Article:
Having done both, REO’s are easier, but both have risks.
Depending on the state you live in, here in NY state, there is a law called the “Home Equity Theft Prevention Act” , which just went into effect on 2-1-07 that severely proscribes what an investor can do, and limits the profit by law, and allows the sale to be rescinded within a two year period under certain conditions, besides a 5 day period where the seller can cancel. This is after numerous “foreclosure rescue” complaints through the years. See:
NY is not the only state with statutes regulating “foreclosure rescue” investing.
In fact, law enforcement had taken it upon themselves in some cases. The New York Post reported this week the arrest of two attornies, who made up several back payments for an elderly lady, in return for her deeding them the house. The complaint was she received a little over 20K for her equity, whereas the actual equity was well over 200K.
I don’t know about you, with homes going for 400K to 500K in the NY area, what investor is going to muck around with a foreclosure rescue, where they give the poor lady her entire equity, and collect a few dollars in fees, to avoid arrest. Might as well broker it, or “bird dog” it.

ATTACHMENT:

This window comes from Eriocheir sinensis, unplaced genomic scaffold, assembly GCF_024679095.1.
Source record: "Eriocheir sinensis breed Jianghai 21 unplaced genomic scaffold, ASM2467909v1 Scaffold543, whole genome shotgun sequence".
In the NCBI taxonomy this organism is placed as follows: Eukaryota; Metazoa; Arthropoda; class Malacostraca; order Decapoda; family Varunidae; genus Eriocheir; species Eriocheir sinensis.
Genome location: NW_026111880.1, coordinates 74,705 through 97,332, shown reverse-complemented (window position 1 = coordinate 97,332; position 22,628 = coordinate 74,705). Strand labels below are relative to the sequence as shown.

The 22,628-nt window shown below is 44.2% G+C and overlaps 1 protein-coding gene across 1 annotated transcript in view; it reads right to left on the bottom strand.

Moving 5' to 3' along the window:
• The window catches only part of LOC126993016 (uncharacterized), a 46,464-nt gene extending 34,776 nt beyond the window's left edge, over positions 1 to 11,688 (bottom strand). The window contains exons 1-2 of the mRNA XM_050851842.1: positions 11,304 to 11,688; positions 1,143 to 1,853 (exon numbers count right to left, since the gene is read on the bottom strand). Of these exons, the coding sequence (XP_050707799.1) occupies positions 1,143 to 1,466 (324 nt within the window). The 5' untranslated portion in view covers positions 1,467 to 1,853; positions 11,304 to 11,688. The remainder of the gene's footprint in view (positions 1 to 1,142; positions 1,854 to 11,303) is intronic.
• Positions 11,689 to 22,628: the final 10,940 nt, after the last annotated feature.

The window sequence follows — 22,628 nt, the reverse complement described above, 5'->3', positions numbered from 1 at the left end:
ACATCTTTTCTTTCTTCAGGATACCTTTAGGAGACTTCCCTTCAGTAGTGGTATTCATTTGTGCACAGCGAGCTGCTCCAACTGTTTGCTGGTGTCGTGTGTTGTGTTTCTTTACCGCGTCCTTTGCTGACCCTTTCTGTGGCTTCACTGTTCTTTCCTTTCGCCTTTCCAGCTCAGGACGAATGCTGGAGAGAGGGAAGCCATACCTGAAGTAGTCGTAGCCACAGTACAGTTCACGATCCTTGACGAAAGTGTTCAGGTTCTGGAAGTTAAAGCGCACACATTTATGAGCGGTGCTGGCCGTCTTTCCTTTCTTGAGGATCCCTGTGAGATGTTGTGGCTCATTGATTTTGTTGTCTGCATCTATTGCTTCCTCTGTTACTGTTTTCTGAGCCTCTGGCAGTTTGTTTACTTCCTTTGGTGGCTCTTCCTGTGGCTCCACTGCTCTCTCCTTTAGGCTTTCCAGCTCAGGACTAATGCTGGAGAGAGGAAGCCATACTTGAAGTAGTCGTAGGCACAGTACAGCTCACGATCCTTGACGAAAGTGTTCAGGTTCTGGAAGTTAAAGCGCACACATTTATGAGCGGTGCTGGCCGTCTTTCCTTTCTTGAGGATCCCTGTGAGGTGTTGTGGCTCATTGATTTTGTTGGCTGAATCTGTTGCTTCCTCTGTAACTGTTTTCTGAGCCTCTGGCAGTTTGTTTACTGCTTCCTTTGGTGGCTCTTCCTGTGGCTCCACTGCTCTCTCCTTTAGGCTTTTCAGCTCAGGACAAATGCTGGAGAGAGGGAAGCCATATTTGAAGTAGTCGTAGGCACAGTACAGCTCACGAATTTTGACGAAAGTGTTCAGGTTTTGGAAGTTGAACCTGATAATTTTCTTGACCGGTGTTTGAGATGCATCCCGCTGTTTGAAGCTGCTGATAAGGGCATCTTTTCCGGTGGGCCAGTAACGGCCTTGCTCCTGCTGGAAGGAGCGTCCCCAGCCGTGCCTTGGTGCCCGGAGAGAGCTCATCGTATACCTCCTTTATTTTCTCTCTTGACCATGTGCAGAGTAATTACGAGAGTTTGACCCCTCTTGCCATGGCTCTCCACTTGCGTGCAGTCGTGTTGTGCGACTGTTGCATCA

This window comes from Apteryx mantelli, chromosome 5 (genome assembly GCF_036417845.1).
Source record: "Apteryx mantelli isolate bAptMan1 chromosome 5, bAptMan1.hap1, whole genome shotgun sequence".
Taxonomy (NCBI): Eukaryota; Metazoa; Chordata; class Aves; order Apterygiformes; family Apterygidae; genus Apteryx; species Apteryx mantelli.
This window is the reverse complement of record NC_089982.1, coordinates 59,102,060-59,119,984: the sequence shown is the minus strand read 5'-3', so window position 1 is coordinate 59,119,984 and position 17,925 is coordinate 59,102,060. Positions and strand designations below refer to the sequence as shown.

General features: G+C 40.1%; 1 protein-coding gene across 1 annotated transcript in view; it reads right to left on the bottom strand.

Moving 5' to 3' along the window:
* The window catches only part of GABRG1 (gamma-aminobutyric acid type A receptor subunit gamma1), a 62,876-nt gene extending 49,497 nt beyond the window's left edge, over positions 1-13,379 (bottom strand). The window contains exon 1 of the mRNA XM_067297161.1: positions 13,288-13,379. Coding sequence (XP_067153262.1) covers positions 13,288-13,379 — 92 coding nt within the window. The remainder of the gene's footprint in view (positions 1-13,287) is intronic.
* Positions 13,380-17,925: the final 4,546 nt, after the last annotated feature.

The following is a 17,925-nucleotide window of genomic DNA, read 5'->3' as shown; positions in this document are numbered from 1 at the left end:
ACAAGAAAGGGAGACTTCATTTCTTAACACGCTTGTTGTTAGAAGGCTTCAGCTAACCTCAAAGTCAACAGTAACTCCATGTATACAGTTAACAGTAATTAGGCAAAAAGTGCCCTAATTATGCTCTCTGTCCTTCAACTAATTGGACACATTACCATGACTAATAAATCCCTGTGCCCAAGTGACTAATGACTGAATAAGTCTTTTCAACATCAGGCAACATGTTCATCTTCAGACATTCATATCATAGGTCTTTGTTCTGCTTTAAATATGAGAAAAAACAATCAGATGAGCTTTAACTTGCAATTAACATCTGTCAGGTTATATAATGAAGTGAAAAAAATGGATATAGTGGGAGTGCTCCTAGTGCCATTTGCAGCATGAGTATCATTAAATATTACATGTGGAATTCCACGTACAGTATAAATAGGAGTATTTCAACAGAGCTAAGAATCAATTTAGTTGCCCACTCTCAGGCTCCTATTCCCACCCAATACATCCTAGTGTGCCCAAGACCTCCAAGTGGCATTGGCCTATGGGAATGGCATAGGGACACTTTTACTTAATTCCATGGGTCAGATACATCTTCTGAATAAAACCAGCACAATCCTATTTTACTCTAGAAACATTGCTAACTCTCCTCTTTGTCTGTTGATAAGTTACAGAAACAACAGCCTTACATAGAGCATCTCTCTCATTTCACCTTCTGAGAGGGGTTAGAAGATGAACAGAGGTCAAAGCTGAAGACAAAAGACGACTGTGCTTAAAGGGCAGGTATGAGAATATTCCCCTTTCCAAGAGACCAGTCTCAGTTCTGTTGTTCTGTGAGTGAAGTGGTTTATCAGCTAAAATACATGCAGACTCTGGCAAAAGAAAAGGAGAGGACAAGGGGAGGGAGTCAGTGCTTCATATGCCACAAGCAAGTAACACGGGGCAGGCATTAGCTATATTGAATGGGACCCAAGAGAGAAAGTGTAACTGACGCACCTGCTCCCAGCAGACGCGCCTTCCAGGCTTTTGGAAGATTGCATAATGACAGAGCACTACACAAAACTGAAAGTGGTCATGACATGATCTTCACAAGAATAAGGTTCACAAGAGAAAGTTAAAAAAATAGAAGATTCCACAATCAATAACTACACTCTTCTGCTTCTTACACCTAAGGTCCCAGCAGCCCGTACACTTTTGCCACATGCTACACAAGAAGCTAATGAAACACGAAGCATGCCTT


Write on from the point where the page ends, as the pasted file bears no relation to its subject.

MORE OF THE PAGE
As to REO’s, I was active in it in the last down market. Just make sure it’s sold “free and clear”.
I bought an REO free and clear at auction for a 210K bid, after researching public records and noticing the one right next to it was sold as an REO a few years before for 215K.
I spoke to the owner of that property some years later, and he said he wasn’t aware of the “free and clear” part, and wound up paying about 40K in leins, making the total purchase 215K+ 40K or 255k. The bank I bought mine from paid off the outstanding leins, which came out to 40K as well.
Most REO’s around here are sold thru brokers nowadays, and in the hot market that we’re in the last few years, were mainly sold at “market” prices.